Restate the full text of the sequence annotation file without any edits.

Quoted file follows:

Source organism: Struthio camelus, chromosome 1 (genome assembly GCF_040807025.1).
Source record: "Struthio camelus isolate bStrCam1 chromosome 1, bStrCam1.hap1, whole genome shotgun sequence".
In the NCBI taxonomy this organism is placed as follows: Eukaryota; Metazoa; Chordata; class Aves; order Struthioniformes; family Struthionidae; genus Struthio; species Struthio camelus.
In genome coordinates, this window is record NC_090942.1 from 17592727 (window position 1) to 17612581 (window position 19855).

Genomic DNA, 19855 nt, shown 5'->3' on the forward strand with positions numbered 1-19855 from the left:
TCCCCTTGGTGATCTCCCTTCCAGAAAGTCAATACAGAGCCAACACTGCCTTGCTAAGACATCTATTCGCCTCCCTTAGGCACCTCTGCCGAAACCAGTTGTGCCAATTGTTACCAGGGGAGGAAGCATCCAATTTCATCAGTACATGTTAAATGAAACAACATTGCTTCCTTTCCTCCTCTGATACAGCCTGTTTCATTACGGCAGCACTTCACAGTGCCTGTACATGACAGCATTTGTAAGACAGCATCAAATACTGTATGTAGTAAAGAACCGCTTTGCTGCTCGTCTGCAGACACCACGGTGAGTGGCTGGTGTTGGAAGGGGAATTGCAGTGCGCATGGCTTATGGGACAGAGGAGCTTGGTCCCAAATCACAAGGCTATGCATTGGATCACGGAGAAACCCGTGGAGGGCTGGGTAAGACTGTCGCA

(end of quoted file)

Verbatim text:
Source organism: Struthio camelus, chromosome 1 (genome assembly GCF_040807025.1).
Source record: "Struthio camelus isolate bStrCam1 chromosome 1, bStrCam1.hap1, whole genome shotgun sequence".
In the NCBI taxonomy this organism is placed as follows: Eukaryota; Metazoa; Chordata; class Aves; order Struthioniformes; family Struthionidae; genus Struthio; species Struthio camelus.
In genome coordinates, this window is record NC_090942.1 from 17592727 (window position 1) to 17612581 (window position 19855).

Genomic DNA, 19855 nt, shown 5'->3' on the forward strand with positions numbered 1-19855 from the left:
TCCCCTTGGTGATCTCCCTTCCAGAAAGTCAATACAGAGCCAACACTGCCTTGCTAAGACATCTATTCGCCTCCCTTAGGCACCTCTGCCGAAACCAGTTGTGCCAATTGTTACCAGGGGAGGAAGCATCCAATTTCATCAGTACATGTTAAATGAAACAACATTGCTTCCTTTCCTCCTCTGATACAGCCTGTTTCATTACGGCAGCACTTCACAGTGCCTGTACATGACAGCATTTGTAAGACAGCATCAAATACTGTATGTAGTAAAGAACCGCTTTGCTGCTCGTCTGCAGACACCACGGTGAGTGGCTGGTGTTGGAAGGGGAATTGCAGTGCGCATGGCTTATGGGACAGAGGAGCTTGGTCCCAAATCACAAGGCTATGCATTGGATCACGGAGAAACCCGTGGAGGGCTGGGTAAGACTGTCGCA